Adobe residence of Captain Jose Maria de Estudillo (presidio commandant), built ca.1827. Restored about 1910 by architect Hazel Waterman, this building was influential in increasing popularity of Mission Revival architecture and the "Ramona" legend.
Old Town San Diego SHP: Old Town San Diego
Settlement that developed on the terrace below Presidio de San Diego after ca. 1821. While a few Mexican-Republic era buildings survive (listed separately), many others are reconstructed or present only as archeological remains beneath modern features.
Old Town San Diego SHP: Pedrorena Adobe
This adobe was constructed in 1869 for Miguel de Pedrorena, attorney whose father was a member of the Constitutional Convention of 1849. Although it has earthen walls, in design terms it was a Greek Revival cottage, not a traditional vernacular adobe.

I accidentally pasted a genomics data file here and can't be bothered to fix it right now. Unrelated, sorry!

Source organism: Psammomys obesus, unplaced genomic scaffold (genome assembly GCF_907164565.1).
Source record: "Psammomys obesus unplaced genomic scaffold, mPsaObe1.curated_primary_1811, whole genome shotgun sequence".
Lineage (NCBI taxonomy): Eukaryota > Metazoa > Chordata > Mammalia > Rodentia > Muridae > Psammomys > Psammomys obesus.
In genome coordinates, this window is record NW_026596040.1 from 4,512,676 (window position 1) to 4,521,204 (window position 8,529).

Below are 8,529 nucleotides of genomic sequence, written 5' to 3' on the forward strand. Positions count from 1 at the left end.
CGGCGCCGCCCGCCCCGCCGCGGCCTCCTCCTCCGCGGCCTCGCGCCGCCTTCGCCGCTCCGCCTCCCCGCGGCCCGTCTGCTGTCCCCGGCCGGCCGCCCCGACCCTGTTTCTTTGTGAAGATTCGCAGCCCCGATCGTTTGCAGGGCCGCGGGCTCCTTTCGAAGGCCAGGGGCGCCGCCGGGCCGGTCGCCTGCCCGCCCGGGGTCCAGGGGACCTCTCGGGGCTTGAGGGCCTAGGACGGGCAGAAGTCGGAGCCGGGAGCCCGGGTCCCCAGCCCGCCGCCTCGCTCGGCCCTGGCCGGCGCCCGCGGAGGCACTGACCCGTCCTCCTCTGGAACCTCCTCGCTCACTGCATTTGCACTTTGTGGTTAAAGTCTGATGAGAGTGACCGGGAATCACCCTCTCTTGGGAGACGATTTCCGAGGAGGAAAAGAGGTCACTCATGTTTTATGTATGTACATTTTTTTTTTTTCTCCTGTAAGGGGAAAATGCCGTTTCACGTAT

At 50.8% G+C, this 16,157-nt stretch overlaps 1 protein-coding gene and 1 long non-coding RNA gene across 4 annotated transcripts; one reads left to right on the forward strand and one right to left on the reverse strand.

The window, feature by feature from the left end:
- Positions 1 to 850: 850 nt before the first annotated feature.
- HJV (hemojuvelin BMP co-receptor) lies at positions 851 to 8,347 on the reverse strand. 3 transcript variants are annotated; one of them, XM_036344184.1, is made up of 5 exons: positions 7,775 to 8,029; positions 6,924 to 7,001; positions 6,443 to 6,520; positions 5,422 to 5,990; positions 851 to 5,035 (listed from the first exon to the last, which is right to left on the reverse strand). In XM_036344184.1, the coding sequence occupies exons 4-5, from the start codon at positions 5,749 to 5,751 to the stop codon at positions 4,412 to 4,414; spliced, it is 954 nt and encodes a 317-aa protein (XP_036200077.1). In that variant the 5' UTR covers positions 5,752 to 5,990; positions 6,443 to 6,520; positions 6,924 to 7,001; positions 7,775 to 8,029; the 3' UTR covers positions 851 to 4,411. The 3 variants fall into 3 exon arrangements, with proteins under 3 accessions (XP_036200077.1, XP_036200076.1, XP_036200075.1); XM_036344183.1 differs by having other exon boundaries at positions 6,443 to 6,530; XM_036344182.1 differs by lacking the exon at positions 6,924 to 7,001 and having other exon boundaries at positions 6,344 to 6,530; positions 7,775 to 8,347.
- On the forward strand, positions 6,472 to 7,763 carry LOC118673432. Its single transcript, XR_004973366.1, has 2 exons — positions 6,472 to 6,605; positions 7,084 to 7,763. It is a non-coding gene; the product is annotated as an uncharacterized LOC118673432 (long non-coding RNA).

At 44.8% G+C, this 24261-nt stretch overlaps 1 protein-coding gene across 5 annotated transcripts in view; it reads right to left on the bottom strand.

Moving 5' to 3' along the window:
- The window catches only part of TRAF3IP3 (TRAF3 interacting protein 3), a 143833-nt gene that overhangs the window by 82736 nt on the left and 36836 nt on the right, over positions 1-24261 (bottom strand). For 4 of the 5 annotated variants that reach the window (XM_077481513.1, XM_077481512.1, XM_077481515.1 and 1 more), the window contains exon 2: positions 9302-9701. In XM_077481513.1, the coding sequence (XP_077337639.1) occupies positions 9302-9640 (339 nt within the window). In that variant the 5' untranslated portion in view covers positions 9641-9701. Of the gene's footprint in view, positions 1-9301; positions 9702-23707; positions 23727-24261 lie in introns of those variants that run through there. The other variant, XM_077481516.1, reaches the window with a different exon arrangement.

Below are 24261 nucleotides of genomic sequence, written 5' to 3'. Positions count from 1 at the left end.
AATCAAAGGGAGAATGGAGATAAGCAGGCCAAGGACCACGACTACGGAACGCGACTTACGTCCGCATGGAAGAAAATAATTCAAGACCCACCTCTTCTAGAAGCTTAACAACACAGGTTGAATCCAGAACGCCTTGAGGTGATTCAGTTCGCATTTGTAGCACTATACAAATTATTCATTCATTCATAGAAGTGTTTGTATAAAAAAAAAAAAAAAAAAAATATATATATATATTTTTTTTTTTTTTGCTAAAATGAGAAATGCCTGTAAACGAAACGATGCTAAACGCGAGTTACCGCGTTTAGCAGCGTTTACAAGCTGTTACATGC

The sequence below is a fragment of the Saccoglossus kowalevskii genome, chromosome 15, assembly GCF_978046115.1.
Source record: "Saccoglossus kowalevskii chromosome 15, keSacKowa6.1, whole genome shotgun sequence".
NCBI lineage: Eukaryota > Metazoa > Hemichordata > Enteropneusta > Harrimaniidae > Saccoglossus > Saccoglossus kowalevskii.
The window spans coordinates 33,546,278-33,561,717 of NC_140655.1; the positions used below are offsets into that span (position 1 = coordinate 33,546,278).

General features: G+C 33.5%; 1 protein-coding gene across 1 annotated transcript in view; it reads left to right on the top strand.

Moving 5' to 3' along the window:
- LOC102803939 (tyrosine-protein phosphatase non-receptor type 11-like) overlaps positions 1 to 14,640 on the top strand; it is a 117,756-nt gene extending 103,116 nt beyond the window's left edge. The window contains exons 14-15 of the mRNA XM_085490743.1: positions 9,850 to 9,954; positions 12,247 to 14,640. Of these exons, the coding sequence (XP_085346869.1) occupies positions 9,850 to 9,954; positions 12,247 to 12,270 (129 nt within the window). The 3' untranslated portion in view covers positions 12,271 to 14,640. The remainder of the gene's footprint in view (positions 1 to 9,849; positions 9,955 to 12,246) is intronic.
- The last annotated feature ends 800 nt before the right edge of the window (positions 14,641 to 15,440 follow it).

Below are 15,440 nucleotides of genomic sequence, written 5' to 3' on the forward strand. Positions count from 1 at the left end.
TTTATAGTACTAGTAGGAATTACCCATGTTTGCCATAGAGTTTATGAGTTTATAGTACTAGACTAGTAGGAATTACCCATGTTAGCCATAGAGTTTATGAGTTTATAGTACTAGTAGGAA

Old Town San Diego SHP: Plaza de Pueblo San Diego Viejo
The plaza was the center of the pueblo in 1846, when the American flag was raised there during the Mexican War. Prior to ca. 1835, the layout of the pueblo was probably more informal, with buildings oriented to the nearby river rather than the plaza.
Old Town San Diego SHP: Silvas-McCoy Property
Maria E. Silvas owned 3 adobe buildings here prior to 1851. Plans to reconstruct the later McCoy House rather than older adobes recently caused a public controversy regarding treatment of Mexican Republic era interpretation and resources at the park.
Old Town San Diego SHP: Wrightington Adobe